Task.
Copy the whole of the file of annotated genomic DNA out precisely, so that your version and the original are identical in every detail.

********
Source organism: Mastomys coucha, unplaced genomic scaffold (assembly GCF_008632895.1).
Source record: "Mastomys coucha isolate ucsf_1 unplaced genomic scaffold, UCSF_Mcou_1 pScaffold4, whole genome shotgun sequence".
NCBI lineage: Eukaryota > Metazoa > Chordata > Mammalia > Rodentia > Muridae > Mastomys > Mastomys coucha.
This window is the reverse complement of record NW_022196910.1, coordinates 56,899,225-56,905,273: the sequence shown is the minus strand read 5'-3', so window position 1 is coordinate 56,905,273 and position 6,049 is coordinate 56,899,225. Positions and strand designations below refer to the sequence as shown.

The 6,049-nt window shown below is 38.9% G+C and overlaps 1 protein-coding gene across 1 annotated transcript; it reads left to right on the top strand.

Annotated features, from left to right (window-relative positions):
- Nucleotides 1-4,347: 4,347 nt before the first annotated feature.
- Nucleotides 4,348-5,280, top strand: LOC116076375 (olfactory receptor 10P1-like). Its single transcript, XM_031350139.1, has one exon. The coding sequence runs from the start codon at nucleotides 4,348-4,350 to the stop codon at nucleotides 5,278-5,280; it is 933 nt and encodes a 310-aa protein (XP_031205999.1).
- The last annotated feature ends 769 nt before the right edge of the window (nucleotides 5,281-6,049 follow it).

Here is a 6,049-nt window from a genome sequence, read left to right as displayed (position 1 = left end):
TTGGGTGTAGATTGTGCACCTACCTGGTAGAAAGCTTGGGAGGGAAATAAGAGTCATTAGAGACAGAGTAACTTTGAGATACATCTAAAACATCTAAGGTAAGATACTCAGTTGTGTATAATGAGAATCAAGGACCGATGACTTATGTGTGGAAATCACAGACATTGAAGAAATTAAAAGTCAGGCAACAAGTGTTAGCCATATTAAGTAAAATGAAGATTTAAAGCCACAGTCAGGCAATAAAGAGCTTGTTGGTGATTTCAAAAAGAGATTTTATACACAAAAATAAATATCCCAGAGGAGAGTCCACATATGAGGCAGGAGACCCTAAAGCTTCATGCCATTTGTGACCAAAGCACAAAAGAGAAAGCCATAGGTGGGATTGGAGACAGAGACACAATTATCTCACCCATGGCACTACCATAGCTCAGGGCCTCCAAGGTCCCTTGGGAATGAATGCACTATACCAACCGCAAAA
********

Source organism: Mastomys coucha, unplaced genomic scaffold (assembly GCF_008632895.1).
Source record: "Mastomys coucha isolate ucsf_1 unplaced genomic scaffold, UCSF_Mcou_1 pScaffold4, whole genome shotgun sequence".
NCBI lineage: Eukaryota > Metazoa > Chordata > Mammalia > Rodentia > Muridae > Mastomys > Mastomys coucha.
This window is the reverse complement of record NW_022196910.1, coordinates 56,899,225-56,905,273: the sequence shown is the minus strand read 5'-3', so window position 1 is coordinate 56,905,273 and position 6,049 is coordinate 56,899,225. Positions and strand designations below refer to the sequence as shown.

The 6,049-nt window shown below is 38.9% G+C and overlaps 1 protein-coding gene across 1 annotated transcript; it reads left to right on the top strand.

Annotated features, from left to right (window-relative positions):
- Nucleotides 1-4,347: 4,347 nt before the first annotated feature.
- Nucleotides 4,348-5,280, top strand: LOC116076375 (olfactory receptor 10P1-like). Its single transcript, XM_031350139.1, has one exon. The coding sequence runs from the start codon at nucleotides 4,348-4,350 to the stop codon at nucleotides 5,278-5,280; it is 933 nt and encodes a 310-aa protein (XP_031205999.1).
- The last annotated feature ends 769 nt before the right edge of the window (nucleotides 5,281-6,049 follow it).

Here is a 6,049-nt window from a genome sequence, read left to right as displayed (position 1 = left end):
TTGGGTGTAGATTGTGCACCTACCTGGTAGAAAGCTTGGGAGGGAAATAAGAGTCATTAGAGACAGAGTAACTTTGAGATACATCTAAAACATCTAAGGTAAGATACTCAGTTGTGTATAATGAGAATCAAGGACCGATGACTTATGTGTGGAAATCACAGACATTGAAGAAATTAAAAGTCAGGCAACAAGTGTTAGCCATATTAAGTAAAATGAAGATTTAAAGCCACAGTCAGGCAATAAAGAGCTTGTTGGTGATTTCAAAAAGAGATTTTATACACAAAAATAAATATCCCAGAGGAGAGTCCACATATGAGGCAGGAGACCCTAAAGCTTCATGCCATTTGTGACCAAAGCACAAAAGAGAAAGCCATAGGTGGGATTGGAGACAGAGACACAATTATCTCACCCATGGCACTACCATAGCTCAGGGCCTCCAAGGTCCCTTGGGAATGAATGCACTATACCAACCGCAAAA